6. Jesus’ works (his words and his miracles, called “signs”)
7. People who saw him.

The purpose of the witnesses (according to vs. 7) is that we would believe. We would trust in Jesus, that he is the Word, the Logos of God. He is the Logos of all logos. The King of all kings.

Vs. 10-11
10 He was in the world, and the world was made through him, yet the world did not know him.
11 He came to his own, and his own people did not receive him.

There is both beauty and sadness in these words.
First, the words, “He came” in vs. 11. God came down to earth. Heaven descended toward his creation. This is beautiful.
He did it because of his kindness and mercy for those made in his image.

Yet there is sadness in these words. The ones he made in his image did not receive him. They did not welcome him. They rejected him.
Each day in the news we read of tragedies all over the world. Cruel and sad events. John’s words here reveal the Greatest Tragedy the world has ever seen. More tragic than a World War. More tragic than a terrorist bombing. More tragic than a devastating disease or an epidemic.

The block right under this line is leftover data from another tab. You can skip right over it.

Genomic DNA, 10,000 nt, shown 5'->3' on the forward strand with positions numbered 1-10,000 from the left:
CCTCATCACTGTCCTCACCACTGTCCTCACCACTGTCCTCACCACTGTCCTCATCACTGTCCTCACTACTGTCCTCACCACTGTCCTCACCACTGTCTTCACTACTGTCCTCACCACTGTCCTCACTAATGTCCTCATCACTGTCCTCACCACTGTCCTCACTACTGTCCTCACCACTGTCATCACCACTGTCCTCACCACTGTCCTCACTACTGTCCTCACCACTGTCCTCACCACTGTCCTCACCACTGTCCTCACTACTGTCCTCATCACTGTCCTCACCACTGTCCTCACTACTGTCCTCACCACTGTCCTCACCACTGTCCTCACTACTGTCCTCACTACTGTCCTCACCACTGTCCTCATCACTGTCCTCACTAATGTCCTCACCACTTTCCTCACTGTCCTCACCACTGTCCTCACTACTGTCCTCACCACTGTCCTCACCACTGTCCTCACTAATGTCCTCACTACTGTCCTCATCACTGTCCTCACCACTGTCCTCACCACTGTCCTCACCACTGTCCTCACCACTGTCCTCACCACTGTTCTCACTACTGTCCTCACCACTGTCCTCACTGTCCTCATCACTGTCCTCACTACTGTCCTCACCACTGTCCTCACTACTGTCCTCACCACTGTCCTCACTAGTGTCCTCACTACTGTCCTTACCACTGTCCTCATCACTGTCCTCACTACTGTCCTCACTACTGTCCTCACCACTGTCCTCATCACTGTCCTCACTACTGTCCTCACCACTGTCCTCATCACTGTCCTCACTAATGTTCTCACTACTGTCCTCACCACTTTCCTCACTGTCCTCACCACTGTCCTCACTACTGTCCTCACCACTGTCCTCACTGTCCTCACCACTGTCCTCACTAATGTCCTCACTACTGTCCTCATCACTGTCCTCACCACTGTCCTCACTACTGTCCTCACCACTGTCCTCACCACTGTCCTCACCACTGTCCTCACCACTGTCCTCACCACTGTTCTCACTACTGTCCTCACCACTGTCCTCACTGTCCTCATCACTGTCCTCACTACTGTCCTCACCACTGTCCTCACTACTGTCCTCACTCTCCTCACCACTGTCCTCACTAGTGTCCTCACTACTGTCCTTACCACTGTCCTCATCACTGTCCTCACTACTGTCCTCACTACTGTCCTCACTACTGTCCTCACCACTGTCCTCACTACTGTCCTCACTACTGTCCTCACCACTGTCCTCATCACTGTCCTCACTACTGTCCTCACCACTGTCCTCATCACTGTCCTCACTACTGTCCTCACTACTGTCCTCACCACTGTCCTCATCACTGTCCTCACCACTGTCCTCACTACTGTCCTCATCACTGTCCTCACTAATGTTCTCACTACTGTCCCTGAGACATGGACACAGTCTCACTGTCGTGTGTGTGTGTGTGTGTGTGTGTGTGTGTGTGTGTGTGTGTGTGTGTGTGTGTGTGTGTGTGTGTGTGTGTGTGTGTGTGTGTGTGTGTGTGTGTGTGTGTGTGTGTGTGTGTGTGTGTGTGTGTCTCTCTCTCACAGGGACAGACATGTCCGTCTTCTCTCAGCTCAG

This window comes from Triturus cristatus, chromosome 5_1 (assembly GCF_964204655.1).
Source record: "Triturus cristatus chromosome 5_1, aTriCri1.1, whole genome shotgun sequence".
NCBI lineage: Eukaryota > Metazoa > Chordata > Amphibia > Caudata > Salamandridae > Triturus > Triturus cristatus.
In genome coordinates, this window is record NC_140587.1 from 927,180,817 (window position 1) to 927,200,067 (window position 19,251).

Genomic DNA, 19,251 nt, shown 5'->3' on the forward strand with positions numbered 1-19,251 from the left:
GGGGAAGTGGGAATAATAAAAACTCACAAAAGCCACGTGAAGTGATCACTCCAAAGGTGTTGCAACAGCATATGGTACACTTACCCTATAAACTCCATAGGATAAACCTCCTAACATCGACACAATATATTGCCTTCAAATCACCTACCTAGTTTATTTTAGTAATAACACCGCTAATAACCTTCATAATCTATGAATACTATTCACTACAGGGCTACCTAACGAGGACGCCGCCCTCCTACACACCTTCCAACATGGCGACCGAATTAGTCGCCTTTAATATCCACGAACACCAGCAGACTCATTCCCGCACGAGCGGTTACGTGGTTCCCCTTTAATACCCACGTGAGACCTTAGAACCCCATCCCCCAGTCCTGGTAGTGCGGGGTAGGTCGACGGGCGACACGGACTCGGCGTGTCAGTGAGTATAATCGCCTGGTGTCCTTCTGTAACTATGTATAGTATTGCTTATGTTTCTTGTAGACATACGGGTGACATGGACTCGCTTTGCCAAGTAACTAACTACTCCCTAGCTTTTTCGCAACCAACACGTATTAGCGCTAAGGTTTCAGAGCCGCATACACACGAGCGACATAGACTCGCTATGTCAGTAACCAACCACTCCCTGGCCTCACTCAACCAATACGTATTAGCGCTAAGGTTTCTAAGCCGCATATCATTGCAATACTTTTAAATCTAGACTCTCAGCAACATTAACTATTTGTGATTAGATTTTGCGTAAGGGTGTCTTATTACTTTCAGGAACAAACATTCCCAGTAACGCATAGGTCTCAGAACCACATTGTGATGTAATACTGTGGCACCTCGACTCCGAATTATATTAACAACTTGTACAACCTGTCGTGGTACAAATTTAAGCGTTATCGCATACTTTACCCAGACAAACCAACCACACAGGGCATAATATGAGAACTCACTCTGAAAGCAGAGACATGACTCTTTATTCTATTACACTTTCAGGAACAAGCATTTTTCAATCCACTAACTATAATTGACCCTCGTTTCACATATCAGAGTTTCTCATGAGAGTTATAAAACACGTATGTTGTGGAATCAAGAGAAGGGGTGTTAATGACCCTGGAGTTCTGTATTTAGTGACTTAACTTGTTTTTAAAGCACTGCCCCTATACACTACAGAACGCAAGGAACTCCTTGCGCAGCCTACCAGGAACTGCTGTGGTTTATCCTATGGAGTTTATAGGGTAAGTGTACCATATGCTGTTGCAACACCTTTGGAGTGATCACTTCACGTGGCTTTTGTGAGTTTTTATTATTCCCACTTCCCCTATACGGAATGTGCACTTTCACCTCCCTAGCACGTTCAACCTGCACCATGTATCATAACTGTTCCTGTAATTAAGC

God’s own creation—the people whom he made and loved and came to earth to save—all rejected him. Jews and Gentiles crucified him.

Vs. 12-13
But vs. 12 & 13 reveal the Good News.
12 But to all who did receive him, who believed in his name, he gave the right to become children of God,
13 who were born, not of blood nor of the will of the flesh nor of the will of man, but of God.

Now this is “Gospel”. This is “Good news.” In spite of being rejected, instead of wiping out every living thing, as he has the right to do in perfect justice, God has given mankind the Greatest of Mercies.

To anyone who will believe in the name…the name of Jesus, the Logos, the Word of God, the Lamb of God, the Light of the World, the Good Shepherd of the sheep, the Way, the Truth, and the Life….the NAME of Jesus … God will grant the right and privilege to be adopted as his sons and daughters. They will be given new birth. They will be born of God. Born again.

If you are a seeker or a skeptic, like my friend whom I have been talking to the last couple of months, these are words you need for life eternal. This is True Hope. And as we will find throughout this Gospel, this is the ONLY True Hope.